Our Ranking Methodology

Last Updated: January 2021

We use a specialized, student-oriented methodology at SocialWorkDegreeGuide.com to create our rankings. Our objective approach focuses on academic quality, affordability, school reputation, and program appeal to provide social work students with useful data points and information.

Our rankings focus on each school's overall merit by weighing certain factors and subfactors. We pull our data from national databases and incorporate our findings into our team's unique formula. Prospective students can review our methodology below.

As part of our process, we focus on important and relevant information for social work students searching for their ideal programs. We understand that no methodology is perfect, but we aim to provide learners with a holistic view of the available programs. Our rankings remain data-driven and free of editorial influence.

About the Data We Use

SocialWorkDegreeGuide.com uses the most current datasets from the National Center for Education Statistics (NCES). As part of the Institute of Education Sciences, NCES conducts research to evaluate the status of education in the U.S. across colleges, universities, and technical or vocational schools.

NCES is a primary information source for higher education in the country, conducting detailed surveys and research projects to collect and report useful data points.

Our quality assurance team evaluates all schools included in the datasets. We do not include schools missing a significant amount of data, which allows us to ensure that our calculations remain as accurate and reliable as possible. We pulled all of our information in December 2020 to create the most relevant, up-to-date rankings.

How We Calculate Our Rankings

General Rankings


Affordability Rankings


Best Value Rankings


A Look Into Our Ranking Factors

School rankings focus on specific factors in the program evaluation process. When we assess schools, we focus on factors like affordability, quality, and reputation. Within our weighted calculation, we use data and subfactors, such as net price, graduation rates, and student-to-faculty ratio. We focus on concepts pertaining to social work students to ensure they receive a solid, holistic understanding of the available opportunities.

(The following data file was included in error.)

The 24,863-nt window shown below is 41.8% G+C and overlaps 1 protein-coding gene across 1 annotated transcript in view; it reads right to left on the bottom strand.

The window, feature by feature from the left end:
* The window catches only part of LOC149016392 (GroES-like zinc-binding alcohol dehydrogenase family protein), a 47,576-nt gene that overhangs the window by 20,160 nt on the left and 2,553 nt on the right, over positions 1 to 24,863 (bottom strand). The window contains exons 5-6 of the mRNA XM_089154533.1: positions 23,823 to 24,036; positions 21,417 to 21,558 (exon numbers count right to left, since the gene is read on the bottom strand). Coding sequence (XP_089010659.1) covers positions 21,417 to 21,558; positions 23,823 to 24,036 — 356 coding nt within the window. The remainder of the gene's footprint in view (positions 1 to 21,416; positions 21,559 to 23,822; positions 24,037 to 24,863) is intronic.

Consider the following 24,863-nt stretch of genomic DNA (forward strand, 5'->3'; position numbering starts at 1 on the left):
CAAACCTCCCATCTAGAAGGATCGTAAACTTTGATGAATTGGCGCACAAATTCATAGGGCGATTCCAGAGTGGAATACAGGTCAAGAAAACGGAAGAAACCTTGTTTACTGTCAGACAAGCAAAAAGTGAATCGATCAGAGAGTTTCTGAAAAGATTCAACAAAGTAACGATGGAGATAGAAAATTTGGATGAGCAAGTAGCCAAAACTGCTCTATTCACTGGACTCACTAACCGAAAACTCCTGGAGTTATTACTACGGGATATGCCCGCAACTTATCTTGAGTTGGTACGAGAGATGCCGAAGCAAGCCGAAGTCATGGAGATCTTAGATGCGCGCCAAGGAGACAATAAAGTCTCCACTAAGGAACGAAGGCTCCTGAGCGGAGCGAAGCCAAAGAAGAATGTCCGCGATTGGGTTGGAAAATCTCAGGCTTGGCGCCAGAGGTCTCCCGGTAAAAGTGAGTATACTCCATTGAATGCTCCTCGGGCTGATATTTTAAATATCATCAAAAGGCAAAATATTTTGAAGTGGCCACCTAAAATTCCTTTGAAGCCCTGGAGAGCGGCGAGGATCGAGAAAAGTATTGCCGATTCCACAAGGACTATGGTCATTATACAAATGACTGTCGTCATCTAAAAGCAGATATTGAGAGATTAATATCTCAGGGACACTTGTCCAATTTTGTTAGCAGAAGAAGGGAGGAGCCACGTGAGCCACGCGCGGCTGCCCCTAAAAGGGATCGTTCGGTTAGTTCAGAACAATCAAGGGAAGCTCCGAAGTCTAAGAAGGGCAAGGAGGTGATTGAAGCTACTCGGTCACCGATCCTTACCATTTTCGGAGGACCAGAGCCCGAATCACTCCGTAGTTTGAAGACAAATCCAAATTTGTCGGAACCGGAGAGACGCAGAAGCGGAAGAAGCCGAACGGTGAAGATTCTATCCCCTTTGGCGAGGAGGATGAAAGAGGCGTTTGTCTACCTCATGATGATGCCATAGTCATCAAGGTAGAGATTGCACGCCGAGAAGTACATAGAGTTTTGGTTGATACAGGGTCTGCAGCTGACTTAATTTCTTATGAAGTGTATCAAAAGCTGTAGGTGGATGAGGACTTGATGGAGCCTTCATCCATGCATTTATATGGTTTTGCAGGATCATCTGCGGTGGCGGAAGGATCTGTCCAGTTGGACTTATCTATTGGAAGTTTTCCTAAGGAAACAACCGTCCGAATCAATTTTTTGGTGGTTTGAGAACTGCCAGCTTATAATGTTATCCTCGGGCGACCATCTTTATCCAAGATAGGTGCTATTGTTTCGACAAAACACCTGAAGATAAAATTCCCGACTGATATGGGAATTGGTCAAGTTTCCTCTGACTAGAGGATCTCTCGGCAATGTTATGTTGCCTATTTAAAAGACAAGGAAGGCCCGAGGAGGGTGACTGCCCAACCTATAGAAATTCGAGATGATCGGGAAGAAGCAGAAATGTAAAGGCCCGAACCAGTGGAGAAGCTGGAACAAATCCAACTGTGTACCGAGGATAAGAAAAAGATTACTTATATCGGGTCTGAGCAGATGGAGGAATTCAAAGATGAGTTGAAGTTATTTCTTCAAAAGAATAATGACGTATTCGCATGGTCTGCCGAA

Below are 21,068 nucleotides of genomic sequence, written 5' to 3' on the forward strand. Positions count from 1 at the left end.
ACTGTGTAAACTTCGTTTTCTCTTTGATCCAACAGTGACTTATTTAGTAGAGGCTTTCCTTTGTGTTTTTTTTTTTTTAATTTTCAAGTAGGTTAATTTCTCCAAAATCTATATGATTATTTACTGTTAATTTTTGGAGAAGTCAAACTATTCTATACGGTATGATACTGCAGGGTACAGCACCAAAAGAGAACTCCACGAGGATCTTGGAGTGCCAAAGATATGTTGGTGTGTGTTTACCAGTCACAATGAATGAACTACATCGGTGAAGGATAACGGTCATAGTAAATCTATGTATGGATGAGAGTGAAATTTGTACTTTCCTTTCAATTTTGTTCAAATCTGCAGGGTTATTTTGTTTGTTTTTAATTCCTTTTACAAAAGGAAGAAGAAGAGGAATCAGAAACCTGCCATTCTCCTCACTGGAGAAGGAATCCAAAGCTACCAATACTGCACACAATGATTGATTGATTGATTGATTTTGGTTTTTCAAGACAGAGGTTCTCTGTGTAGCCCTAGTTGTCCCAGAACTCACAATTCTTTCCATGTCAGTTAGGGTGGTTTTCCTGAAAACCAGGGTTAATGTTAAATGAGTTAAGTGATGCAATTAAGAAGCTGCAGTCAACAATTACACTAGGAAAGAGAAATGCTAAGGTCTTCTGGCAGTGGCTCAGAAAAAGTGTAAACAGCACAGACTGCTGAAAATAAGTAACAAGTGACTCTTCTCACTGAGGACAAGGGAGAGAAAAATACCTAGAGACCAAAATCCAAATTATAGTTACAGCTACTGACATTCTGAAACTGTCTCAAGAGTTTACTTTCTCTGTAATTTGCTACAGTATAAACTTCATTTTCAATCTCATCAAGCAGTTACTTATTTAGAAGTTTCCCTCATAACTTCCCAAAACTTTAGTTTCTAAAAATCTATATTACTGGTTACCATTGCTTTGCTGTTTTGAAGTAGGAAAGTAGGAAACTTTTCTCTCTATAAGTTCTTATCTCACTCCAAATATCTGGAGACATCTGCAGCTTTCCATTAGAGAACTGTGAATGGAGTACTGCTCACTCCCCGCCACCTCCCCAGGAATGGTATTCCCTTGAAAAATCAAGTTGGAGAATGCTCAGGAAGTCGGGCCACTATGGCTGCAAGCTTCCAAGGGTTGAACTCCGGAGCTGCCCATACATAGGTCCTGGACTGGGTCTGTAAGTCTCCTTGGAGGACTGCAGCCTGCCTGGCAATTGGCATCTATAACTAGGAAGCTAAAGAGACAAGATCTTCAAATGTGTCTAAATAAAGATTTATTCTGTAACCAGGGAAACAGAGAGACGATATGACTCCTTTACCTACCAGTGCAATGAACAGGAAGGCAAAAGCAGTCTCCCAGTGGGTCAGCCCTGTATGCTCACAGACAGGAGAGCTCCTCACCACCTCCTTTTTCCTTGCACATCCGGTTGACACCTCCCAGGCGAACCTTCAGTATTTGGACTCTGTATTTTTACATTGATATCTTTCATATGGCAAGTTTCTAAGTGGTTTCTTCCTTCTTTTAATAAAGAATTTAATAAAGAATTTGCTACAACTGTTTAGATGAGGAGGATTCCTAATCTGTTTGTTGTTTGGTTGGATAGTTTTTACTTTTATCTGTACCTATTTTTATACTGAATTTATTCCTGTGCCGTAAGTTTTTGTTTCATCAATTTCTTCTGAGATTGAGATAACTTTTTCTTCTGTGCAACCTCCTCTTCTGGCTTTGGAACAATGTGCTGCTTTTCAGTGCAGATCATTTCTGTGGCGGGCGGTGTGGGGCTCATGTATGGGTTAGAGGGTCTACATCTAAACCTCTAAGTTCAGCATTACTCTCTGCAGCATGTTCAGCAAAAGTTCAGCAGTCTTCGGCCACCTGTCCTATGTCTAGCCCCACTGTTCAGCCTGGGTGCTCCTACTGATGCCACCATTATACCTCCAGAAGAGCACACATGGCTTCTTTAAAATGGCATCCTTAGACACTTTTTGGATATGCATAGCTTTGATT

The following section allows readers to take an in-depth look at the factors and subfactors we consider when compiling our research and data, resulting in our unique, student-focused methodology.

Subfactors for Quality

Graduation Rate:
Colleges and universities that boast higher graduation rates foster successful student learning environments and yield higher student satisfaction rates. Schools with high graduation rates often provide more access to tools and resources for enrollees.

Full-Time Retention Rate:
This figure considers the number of students enrolled full-time in a particular program who remain enrolled full-time throughout the program. Schools with higher retention rates for full-time students demonstrate significant levels of student success.

Student-to-Faculty Ratio:
Typically, schools with lower student-to-faculty ratios and classroom sizes provide a more individualized learning environment, making enrollees' learning experience more unique.

Subfactors for Affordability

Average Net Price: